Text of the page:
Before I came to Timor-leste, I read a post about Asian toilets on Allie’s blog (Allie is a friend of mine who worked here last year). She said something about a bunch of buttons on the toilet and not knowing how to flush it. After reading her post, I thought I was prepared.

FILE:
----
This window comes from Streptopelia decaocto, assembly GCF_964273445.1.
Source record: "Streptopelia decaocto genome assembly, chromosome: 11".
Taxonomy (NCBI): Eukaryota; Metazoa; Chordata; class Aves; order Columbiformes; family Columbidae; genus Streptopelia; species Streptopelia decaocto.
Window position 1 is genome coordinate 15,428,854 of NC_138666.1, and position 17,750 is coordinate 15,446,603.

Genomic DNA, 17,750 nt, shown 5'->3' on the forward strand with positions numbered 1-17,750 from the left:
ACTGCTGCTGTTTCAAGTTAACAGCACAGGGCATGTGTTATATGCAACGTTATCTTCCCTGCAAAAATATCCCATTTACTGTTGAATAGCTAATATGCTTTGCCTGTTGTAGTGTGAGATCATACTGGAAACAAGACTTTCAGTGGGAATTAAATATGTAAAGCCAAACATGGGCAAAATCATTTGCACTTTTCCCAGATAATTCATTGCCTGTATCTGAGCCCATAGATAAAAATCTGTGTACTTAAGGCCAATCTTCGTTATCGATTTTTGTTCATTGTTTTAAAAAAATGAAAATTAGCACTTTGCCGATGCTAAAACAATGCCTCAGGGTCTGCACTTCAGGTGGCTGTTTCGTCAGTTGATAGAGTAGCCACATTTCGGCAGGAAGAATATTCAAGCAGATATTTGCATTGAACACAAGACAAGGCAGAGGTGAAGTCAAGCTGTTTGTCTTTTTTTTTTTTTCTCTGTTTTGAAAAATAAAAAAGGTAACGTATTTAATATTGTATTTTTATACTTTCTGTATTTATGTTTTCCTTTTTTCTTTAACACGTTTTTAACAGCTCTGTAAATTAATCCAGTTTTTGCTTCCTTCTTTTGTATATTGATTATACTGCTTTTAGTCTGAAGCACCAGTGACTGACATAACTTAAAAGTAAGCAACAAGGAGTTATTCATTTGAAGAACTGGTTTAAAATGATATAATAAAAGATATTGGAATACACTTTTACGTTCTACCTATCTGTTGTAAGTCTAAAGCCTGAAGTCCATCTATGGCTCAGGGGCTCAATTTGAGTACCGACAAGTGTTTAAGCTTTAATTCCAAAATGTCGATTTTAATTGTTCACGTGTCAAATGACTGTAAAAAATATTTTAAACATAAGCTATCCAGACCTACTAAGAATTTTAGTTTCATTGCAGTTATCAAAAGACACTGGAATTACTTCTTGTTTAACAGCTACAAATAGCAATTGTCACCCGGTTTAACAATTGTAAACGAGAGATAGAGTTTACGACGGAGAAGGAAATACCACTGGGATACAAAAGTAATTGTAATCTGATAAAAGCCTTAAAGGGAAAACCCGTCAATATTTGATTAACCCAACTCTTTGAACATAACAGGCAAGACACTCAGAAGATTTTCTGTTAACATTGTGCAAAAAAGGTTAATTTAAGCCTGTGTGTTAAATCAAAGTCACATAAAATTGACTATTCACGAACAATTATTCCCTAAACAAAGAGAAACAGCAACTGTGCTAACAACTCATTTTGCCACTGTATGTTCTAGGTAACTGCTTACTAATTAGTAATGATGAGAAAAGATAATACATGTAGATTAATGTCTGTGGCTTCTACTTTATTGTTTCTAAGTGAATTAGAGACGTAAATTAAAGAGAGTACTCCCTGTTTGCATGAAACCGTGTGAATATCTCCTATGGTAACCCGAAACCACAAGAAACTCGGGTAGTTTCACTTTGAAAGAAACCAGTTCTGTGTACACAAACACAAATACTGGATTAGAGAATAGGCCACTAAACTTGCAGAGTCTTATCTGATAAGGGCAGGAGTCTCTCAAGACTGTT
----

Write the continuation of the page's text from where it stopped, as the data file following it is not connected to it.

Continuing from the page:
The first time I stepped into the bathroom, I noticed that the toilet was different. It didn’t have millions of buttons like the one Allie encountered, but I still wasn’t sure how to flush it. Later, when it came time to use this complicated device, I was relieved to find a little lever that looked just like what we American’s use to flush the toilet. Proud of my investigation skills and thankful for the wisdom Allie had shared with me on the art of flushing an Asian toilet, I confidently pressed down the lever, deciding to leave all those silly buttons alone. Immediately two little sticks shot out of the back of the toilet and started spraying water at me. First one would squirt a jet of cold water, then the other, then the first one, back and forth and back and forth, right at me. Quickly, I shielded myself from the offending spray with one hand while I pushed the lever with the other. Thankfully, the two water guns retreated. I had won my first fight with an Asian toilet, although my pride was severely dampened.So, a rather wet Miss Teacher had to go ask her student how to flush the toilet, and the answer was those sneaky old buttons after all.